Dan's Review: "Kung Fu Panda 3" has just enough awesomeness
Jan 31, 2016 05:08PM ● Published by Dan Metcalf
Kung Fu Panda 3 - ©2015 DreamWorks Animation
Kung Fu Panda 3 (Dreamworks Animation)
Rated PG for martial arts action and some mild rude humor.
Starring (voices of) Jack Black, Bryan Cranston, Dustin Hoffman, Angelina Jolie, J.K. Simmons, Jackie Chan, Seth Rogen, Lucy Liu, David Cross, Kate Hudson, James Hong, Randall Duk Kim, Steele Gagnon, Liam Knight, Wayne Knight, Barbara Dirickson, Al Roker, Willie Geist, Fred Tatasciore.
Written by Jonathan Aibel and Glenn Berger.
Directed by Jennifer Yuh Nelson and Alessandro Carloni.
As animated franchises go, there aren’t many that can be considered successful that don’t have the Disney/Pixar name attached to them. Dreamworks’ Kung Fu Panda series is one of those rare exceptions, delivering unprecedented box office and acclaim. The third installment hits theaters this weekend with Kung Fu Panda 3.
Jack Black is back as the voice of Po, the chubby hero “Dragon Warrior” chosen by Master Oogway (Randall Duk Kim) to protect China from evil while leading the “Furious Five.” The “Five” consist of Tigress (Angelina Jolie), Monkey (Jackie Chan, Mantis (Seth Rogen), Crane (David Cross) and Viper (Lucy Liu). The Five’s trainer is Master Shifu (Dustin Hoffman), who turns over stewardship of the group to Po. At the same time, Po’s birth father Li (Bryan Cranston) shows up in the village and reconciles with his long-lost son.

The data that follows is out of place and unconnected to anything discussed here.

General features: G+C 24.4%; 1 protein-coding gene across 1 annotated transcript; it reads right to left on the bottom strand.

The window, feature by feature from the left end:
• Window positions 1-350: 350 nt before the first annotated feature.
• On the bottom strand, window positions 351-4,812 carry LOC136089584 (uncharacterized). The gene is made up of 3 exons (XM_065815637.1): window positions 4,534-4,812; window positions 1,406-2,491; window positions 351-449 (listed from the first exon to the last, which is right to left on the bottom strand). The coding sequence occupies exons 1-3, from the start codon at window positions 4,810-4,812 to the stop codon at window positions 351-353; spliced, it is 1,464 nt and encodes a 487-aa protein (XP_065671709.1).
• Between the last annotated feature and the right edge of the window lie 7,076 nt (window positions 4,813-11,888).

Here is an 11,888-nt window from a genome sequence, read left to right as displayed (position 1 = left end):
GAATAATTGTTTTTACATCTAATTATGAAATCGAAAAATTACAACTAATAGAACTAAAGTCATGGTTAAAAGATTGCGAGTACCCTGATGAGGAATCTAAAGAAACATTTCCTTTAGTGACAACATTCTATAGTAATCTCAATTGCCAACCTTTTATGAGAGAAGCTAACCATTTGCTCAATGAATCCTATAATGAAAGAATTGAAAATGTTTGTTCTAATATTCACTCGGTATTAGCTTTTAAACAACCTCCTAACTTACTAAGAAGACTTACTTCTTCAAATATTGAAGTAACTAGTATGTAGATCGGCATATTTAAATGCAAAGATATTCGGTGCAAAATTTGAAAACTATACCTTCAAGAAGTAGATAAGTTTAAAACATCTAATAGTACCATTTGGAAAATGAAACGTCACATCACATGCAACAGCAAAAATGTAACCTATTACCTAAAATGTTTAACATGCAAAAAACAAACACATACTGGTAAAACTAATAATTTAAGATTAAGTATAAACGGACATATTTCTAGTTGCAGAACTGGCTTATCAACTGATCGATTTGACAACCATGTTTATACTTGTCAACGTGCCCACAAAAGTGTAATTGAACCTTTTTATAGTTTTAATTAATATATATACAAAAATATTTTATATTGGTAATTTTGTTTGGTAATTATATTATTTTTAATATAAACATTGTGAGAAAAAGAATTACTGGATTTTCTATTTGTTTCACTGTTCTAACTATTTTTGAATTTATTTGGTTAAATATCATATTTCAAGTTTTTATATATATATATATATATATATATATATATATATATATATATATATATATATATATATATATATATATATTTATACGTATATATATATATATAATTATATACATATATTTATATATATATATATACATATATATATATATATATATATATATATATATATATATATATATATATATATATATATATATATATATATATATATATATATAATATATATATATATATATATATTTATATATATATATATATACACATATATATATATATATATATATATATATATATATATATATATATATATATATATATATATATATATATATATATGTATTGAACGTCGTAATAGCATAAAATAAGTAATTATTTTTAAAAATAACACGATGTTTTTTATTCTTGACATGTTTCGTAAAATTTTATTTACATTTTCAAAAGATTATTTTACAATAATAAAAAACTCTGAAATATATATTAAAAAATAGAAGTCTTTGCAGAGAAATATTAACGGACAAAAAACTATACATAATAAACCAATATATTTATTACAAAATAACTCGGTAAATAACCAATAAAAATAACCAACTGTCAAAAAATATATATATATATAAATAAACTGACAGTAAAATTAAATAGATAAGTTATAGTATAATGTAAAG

Meanwhile in the spirit realm, Master Oogway encounters Kai (J.K. Simmons), a former ally vanquished years prior. Kai attacks Oogway, steals his “chi” and resurrects into mortal form again, returning to the real world where he vows to kill the Dragon Warrior and reign over the mortal and spirit worlds. Kai eventually takes the chi from the Furious Five and marches toward the mountain village where Po has taken refuge with Li and his adoptive father Ping (James Hong). Po hopes to master the art of spiritual Chi, an ability innate in Pandas. Po also tries to train all his newfound panda relatives, from the cute little ones to the older folks. When Kai arrives, Po must use all his cunning and skill to defeat him, but not without making a daring sacrifice first.
Kung Fu Panda 3 is everything fans would expect from the franchise, complete with all the humor and charm in the two preceding films. That said, it isn’t the best film in the series, nor is it any worse. I’m not sure if the franchise can expand much further without resorting to desperate gimmickry and the introduction of even more major characters, either. Not to spoil anything, but there isn’t much more Po can achieve after gaining Kung Fu master status. It feels like we’ve reached the limit of his progress.
Even so, Kung Fu Panda 3 delivers another good dose of awesomeness and entertainment for the whole family.
Kung Fu Panda 3 Trailer